- Year-end Tax Planning: The New (Albeit Not Finalized) Tax Bill
- January 24, 2018
You have no doubt heard plenty about the new tax bill. While the House and Senate proposals have some major differences in the details, and passage of any tax bill in not guaranteed, there are some things that are likely to come out of a final tax bill that may impact planning.
1. Defer income into next year. While this is always a strategy worth considering, it appears that there are two groups that would specifically benefit from this. Those that earn between $156,150 and $237,950 are currently in the 28% bracket. Next year, they will likely be in a 25% bracket. Those earning between $19,050 and $77,400 are currently in the 15% bracket. Next year, they will likely be in the 12% bracket. These two groups could see real savings by deferring income.
2. Accelerate deductions into 2017. Many deductions are on the chopping block, particularly some that we in New Jersey are quite fond of.
- State and local income taxes –if you pay estimated taxes, pay your January 15, 2018 installment before the end of the year to possibly get a larger deduction in 2017.
- Residential real estate – the tax deduction is likely to be capped at $10,000 or so. Prepay taxes on your home before year-end.
- Interest – it is unclear, but the deduction for mortgage interest may disappear. Make your January, 2018 mortgage payment this month to get that last deduction in.
- Charitable contributions – this deduction appears to be safe, but is more valuable in 2017 than 2018 if you will be in a lower bracket. So don’t forget the needy at this time of year.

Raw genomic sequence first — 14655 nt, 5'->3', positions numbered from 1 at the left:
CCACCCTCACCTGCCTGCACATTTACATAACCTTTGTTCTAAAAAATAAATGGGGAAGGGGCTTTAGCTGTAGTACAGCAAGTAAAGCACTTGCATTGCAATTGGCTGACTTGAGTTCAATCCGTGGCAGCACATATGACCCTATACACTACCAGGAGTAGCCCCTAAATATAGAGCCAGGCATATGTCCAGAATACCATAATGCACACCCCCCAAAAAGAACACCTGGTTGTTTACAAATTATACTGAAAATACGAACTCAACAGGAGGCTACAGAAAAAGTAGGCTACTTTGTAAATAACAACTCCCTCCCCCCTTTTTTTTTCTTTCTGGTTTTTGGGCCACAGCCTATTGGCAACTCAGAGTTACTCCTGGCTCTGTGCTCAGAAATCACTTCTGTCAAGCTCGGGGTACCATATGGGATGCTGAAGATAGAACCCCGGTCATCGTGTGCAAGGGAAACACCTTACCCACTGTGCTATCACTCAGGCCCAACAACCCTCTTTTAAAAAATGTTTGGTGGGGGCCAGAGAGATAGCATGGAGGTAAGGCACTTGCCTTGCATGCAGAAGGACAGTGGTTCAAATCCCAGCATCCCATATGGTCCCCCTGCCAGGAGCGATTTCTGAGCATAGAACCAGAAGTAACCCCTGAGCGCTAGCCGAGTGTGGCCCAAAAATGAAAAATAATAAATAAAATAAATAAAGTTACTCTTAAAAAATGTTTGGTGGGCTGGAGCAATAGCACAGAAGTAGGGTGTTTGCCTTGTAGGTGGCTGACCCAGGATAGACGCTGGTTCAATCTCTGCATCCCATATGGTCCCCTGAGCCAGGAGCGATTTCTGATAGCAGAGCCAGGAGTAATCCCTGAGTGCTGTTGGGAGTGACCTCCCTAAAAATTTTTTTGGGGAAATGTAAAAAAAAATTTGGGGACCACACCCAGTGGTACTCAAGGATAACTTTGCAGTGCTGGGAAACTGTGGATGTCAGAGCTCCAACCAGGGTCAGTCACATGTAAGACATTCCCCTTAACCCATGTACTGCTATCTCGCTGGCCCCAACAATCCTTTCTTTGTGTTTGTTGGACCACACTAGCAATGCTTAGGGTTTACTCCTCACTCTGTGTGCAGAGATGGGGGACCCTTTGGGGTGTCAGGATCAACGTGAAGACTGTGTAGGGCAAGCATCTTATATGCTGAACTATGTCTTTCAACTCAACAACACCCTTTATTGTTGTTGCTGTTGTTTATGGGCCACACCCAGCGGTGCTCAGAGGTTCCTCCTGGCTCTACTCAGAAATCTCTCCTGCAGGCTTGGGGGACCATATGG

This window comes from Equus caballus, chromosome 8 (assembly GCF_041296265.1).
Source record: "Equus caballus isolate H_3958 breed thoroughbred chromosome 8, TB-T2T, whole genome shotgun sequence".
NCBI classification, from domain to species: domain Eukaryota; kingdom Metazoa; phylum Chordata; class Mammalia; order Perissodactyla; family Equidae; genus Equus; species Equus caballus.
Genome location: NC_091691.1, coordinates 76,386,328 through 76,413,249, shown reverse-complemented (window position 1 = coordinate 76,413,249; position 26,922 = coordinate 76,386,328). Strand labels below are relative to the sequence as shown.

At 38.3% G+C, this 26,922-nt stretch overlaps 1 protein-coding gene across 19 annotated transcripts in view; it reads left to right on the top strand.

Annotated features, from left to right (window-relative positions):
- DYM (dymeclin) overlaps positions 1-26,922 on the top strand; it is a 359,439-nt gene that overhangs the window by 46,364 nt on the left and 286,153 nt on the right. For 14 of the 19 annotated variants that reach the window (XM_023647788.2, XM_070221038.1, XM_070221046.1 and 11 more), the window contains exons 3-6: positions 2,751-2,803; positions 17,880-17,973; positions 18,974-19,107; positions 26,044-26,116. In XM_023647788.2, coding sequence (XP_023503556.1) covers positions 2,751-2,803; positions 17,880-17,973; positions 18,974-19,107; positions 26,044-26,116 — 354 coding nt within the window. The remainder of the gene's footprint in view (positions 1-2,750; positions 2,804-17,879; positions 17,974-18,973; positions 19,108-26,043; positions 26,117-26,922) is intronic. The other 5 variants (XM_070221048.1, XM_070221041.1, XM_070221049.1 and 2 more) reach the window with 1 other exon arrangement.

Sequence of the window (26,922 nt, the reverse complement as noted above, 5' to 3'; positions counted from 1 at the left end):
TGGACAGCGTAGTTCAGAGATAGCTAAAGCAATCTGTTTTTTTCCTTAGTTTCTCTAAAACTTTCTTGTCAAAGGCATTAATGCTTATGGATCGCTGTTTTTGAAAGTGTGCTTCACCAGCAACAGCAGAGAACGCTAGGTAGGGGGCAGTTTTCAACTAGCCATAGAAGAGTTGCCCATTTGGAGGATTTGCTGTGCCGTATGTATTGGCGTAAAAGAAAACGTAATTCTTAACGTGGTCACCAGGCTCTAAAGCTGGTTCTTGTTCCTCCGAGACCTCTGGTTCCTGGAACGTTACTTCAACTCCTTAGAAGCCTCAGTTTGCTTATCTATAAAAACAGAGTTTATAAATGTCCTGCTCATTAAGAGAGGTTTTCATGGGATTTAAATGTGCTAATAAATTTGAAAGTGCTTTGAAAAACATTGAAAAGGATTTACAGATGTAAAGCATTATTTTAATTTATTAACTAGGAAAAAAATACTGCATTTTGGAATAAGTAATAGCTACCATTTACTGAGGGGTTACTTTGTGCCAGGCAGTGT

- Medical expenses – the deduction is gone under the House bill, the Senate bill would keep it. Thinking of an elective procedure? Get it done and paid for by the end of this year if total medical bills will be 10% or more of your adjusted gross income.
- Moving expenses – deductions are gone under both the House and Senate bills.
3. A few other thoughts.
- As always, dump your loser stocks or mutual funds to be able to write off up to $3,000 against your earned income.
- Donate appreciated stock or mutual fund shares to charity. You get the full write off of the appreciated value provided that you have held the asset for more than one year.
- People age 70 ½ or older can donate up to $100,000 from their IRA to a charity. It counts toward your required minimum distribution and is not taken into income by you. Of course, you can’t double dip by then taking a charitable deduction for the donation.
- For anyone who qualifies to take up to $2,500 per year in student loan interest as a deduction, this deduction will likely be lost also. Consider accelerating a payment if it will help.
- The 2018 Social Security wage base will be $128,400.